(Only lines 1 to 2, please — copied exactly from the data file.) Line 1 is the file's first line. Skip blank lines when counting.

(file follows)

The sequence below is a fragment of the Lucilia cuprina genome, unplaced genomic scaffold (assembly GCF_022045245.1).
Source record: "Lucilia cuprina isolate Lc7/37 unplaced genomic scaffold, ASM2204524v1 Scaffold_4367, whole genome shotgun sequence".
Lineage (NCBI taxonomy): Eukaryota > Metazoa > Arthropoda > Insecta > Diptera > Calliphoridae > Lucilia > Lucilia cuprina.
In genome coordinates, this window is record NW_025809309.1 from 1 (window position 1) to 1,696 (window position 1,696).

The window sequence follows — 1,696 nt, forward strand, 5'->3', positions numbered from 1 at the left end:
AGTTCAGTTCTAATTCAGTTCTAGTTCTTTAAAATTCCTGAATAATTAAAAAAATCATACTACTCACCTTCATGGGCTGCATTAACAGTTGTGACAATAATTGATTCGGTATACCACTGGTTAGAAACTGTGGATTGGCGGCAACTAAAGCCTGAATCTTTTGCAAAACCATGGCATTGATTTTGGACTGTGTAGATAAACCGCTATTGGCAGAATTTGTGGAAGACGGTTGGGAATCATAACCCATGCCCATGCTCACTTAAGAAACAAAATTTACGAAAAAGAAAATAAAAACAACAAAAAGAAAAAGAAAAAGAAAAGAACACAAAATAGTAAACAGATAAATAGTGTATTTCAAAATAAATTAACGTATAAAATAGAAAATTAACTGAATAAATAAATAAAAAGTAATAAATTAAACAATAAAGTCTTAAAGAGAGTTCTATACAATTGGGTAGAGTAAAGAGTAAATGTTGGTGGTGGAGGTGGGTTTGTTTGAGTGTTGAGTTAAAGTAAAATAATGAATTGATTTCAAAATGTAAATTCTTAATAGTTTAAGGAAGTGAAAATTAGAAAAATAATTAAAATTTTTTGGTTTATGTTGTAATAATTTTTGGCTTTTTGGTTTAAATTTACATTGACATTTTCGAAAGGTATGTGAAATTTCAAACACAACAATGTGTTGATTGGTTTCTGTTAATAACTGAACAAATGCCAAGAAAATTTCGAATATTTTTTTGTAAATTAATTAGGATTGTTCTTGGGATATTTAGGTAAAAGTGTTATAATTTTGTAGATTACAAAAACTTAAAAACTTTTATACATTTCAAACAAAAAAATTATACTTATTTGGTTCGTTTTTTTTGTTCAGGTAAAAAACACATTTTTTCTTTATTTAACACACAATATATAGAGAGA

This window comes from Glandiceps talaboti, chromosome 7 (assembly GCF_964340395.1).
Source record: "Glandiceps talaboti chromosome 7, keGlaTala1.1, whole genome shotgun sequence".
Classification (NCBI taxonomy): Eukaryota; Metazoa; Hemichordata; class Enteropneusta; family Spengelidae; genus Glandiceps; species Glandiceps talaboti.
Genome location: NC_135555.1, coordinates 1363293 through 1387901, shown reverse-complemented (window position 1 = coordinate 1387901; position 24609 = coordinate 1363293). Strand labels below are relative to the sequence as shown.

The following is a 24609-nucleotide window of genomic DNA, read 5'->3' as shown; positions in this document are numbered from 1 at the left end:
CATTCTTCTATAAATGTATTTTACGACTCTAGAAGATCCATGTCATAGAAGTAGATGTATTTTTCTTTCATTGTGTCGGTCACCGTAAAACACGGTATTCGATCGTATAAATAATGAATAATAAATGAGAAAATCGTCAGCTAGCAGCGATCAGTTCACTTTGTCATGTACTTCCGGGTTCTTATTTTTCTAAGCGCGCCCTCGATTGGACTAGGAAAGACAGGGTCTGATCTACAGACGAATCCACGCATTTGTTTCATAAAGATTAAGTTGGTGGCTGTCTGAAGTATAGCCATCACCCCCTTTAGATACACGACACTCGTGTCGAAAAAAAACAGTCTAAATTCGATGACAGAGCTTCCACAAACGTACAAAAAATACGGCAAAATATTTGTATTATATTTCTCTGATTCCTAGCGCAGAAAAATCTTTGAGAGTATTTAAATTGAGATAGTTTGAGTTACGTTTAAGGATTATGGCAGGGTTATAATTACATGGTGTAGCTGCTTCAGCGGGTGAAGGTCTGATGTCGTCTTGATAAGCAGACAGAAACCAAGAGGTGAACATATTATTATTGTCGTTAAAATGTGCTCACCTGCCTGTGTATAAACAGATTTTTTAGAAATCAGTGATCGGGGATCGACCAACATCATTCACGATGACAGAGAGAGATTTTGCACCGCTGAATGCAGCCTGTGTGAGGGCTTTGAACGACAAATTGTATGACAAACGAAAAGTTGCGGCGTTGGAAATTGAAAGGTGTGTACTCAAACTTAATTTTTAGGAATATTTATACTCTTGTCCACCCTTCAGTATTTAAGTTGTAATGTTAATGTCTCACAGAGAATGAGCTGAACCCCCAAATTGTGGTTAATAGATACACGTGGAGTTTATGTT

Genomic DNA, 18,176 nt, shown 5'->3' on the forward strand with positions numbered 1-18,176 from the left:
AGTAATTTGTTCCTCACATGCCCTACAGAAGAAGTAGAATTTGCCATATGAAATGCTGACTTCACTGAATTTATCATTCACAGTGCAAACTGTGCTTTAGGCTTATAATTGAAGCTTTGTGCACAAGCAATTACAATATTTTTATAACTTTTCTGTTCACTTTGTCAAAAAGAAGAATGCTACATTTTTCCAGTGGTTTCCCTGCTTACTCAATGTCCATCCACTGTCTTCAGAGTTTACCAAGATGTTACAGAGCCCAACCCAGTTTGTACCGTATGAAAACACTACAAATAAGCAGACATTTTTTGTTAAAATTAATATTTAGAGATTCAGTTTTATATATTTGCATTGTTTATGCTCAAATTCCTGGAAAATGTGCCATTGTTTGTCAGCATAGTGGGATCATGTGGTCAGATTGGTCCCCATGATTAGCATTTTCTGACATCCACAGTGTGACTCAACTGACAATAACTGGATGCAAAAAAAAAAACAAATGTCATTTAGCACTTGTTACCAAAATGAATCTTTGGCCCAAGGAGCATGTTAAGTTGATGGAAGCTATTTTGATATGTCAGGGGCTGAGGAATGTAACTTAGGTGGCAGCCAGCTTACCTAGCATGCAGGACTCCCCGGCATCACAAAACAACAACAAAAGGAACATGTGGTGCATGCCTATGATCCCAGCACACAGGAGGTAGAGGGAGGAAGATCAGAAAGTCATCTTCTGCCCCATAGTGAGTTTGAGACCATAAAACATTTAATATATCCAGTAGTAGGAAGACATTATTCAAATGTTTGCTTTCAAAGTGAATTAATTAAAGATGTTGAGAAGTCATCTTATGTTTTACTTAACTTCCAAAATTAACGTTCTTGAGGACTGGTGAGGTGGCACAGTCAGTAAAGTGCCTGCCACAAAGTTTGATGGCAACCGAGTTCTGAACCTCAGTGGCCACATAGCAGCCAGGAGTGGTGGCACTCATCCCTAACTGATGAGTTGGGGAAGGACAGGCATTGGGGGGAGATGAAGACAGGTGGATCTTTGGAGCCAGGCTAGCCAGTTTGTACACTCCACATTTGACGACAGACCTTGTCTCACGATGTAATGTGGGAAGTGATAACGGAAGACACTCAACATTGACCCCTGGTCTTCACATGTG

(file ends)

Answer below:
The sequence below is a fragment of the Lucilia cuprina genome, unplaced genomic scaffold (assembly GCF_022045245.1).
Source record: "Lucilia cuprina isolate Lc7/37 unplaced genomic scaffold, ASM2204524v1 Scaffold_4367, whole genome shotgun sequence".